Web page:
TOWNSVILLE, AUSTRALIA - AUGUST 08: Cowboys coach Paul Green speaks at the post match media conference at the end of during the round 21 NRL match between the North Queensland Cowboys and the Brisbane Broncos at 1300SMILES Stadium on August 08, 2019 in Townsville, Australia. (Photo by Ian Hitchcock/Getty Images)

Ever since Paul Green was born in Brisbane back in 1972, he was surrounded by rugby league.

A humble man who will always be remembered as the coach that delivered the Cowboys their maiden premiership, Green was beloved by those he coached and came in contact with over his career.

Green was the head coach of North Queensland when the boot of Johnathan Thurston handed the club their first Provan-Summons Trophy, just two years before leading them from eighth to yet another Grand Final appearance in 2017.

Long before he held the clipboard, Green quietly carved out his own career with the ball in hand, notching 162 NRL games over 11 seasons, split between five teams in the competition.

Debuting at Cronulla in 1994, Green would notch 95 matches for the Sharks over five seasons in the Shire, rewarded for his work ethic with maiden Queensland and Kangaroos jerseys, a testament to the halfback's sheer hard work and drive to feature on the game's greatest stages.

He would go on to appear for the Cowboys, Roosters, Eels and Broncos over the next six years, notching seven State of Origin games in the process, and ensuring he wasn't just another star in the background.

The next few years, following his 2004 retirement, Green toiled away at Red Hill as he kickstarted his coaching career, spending time as a an assistant coach, specialist coach and head coach of Wynnum Manly in an eight year span, before eventually jumping ship to lead the Roosters Holden Cup team in 2013.

Wayne Bennett said it himself in the lead up the 2015 NRL Grand Final - "I probably held him back a little."

An uncapped coach leading into the 2014 NRL season with North Queensland, it didn't take long for Green to win over players and fans alike, guiding them to a controversial finals week two exit in 2014, before following it up with a premiership, a Grand Final appearance and preliminary final exit the following three seasons.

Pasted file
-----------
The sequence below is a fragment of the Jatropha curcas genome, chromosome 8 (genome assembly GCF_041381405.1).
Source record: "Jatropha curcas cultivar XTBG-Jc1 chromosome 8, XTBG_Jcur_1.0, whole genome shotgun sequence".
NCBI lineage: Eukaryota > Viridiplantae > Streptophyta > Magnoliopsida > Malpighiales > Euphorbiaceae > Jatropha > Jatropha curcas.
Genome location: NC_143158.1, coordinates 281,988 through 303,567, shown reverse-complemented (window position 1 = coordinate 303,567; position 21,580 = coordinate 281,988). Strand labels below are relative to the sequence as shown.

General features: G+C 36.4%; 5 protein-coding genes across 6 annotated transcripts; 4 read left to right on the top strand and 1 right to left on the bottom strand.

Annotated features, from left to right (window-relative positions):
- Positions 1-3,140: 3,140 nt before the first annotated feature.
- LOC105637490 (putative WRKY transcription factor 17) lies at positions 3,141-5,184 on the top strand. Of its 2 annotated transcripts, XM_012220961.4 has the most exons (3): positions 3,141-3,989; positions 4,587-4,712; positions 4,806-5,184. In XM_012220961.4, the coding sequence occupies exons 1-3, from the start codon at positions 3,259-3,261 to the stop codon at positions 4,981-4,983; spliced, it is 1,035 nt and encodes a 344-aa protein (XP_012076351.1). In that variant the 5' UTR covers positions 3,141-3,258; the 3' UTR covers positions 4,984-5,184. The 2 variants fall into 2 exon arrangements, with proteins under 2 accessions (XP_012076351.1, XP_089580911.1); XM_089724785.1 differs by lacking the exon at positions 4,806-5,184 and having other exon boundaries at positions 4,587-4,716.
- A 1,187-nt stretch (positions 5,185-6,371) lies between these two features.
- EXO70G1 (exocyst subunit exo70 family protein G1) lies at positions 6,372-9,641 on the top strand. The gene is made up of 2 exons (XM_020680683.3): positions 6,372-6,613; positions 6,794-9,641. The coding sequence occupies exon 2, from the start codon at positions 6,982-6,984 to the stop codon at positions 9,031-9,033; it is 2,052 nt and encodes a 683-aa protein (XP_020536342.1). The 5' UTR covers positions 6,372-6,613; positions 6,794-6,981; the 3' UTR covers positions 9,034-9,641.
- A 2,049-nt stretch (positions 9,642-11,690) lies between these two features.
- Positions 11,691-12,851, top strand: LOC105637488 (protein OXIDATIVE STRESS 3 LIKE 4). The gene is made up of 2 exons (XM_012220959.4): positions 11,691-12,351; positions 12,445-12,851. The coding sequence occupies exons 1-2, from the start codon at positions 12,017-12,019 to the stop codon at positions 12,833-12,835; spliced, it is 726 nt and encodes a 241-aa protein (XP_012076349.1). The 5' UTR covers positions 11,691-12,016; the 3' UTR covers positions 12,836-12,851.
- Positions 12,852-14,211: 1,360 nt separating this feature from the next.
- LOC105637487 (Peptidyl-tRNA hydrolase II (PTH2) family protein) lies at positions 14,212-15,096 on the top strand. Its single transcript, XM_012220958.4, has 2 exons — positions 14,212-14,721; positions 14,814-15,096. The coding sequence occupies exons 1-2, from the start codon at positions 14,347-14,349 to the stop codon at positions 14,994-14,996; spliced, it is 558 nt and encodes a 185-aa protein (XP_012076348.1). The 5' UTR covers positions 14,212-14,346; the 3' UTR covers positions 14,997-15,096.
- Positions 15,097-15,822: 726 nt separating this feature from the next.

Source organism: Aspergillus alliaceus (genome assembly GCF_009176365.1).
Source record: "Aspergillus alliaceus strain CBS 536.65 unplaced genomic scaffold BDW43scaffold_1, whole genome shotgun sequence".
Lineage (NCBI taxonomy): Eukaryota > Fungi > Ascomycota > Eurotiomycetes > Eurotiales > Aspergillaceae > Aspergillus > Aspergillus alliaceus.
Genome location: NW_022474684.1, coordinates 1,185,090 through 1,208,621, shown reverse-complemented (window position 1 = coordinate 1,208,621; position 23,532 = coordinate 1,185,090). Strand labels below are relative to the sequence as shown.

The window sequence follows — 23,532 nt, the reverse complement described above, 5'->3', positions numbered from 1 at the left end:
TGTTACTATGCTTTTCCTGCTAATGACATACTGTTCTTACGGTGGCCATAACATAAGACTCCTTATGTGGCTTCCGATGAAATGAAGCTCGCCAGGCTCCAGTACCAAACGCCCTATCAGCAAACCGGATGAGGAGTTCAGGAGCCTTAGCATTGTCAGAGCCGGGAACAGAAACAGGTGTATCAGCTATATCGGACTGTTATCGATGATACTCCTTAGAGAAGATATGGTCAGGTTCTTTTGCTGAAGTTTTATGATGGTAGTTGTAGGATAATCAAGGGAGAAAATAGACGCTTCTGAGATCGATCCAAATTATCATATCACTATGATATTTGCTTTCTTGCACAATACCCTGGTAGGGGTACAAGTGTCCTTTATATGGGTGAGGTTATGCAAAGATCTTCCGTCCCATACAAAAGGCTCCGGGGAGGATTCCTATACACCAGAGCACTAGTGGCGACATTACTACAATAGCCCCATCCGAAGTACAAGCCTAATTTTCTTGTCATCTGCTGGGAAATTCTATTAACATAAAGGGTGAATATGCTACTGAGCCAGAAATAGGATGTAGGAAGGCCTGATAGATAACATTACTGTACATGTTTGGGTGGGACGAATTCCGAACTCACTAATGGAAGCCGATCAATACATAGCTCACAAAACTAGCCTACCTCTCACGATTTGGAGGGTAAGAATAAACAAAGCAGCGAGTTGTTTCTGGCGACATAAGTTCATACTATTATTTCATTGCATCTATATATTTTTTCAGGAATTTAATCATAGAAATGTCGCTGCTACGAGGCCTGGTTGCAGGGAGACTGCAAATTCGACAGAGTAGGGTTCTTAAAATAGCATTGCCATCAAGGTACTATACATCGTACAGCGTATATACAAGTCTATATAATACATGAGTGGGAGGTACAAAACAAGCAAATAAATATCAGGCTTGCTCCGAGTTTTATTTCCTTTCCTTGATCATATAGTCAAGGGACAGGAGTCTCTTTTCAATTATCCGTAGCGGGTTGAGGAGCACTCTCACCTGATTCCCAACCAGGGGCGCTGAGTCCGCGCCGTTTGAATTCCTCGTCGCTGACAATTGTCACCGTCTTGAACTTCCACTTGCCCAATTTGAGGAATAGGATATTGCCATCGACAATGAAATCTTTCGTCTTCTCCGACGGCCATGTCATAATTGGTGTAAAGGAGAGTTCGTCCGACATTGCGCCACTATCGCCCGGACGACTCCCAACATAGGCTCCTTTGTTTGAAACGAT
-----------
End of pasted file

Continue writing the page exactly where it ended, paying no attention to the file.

And when, like all great coaches, his time at the club came to an end in 2020, Green's resilience and work ethic was rewarded again, handed the Queensland Maroons head coaching role for 2021.

However, while it's easy to sit and list the big items on Green's resume, that was never what made the head coach stand out.

A beloved husband of wife to Amanda and a father to his two children, Emerson and Jed, it was his qualities outside football that made him the man that he was.

Following his departure as coach of the Cowboys in 2020, North Queensland legend Ty Williams only had kind words for Green in an interview with The Cairns Post.

“Very thorough work ethic and very honest in everything he does,” Williams said at the time.

“From the discussions I had with him, he made sure that you have the right people surrounding you, that was one thing that I picked up from him, and how honest he is as well, with players and everything like that.

“He was very open and honest about where he wants to see them playing and what he sees in the future for players.

“That’s something that I picked up from him, just being honest with them and creating that direct relationship.”

Only last year, Green was publicly candid over his want to coach the Brisbane Broncos one day, a club he loved from the moment he stepped through the doors in 2004.

The former coach tragically passed at 49 years of age in Brisbane on Thursday morning.

Green will be remembered by his family, friends and the rugby league community for not just his accolades and accomplishments, but for the person he was, the person that others wanted to follow, the person that those close to him can be proud of.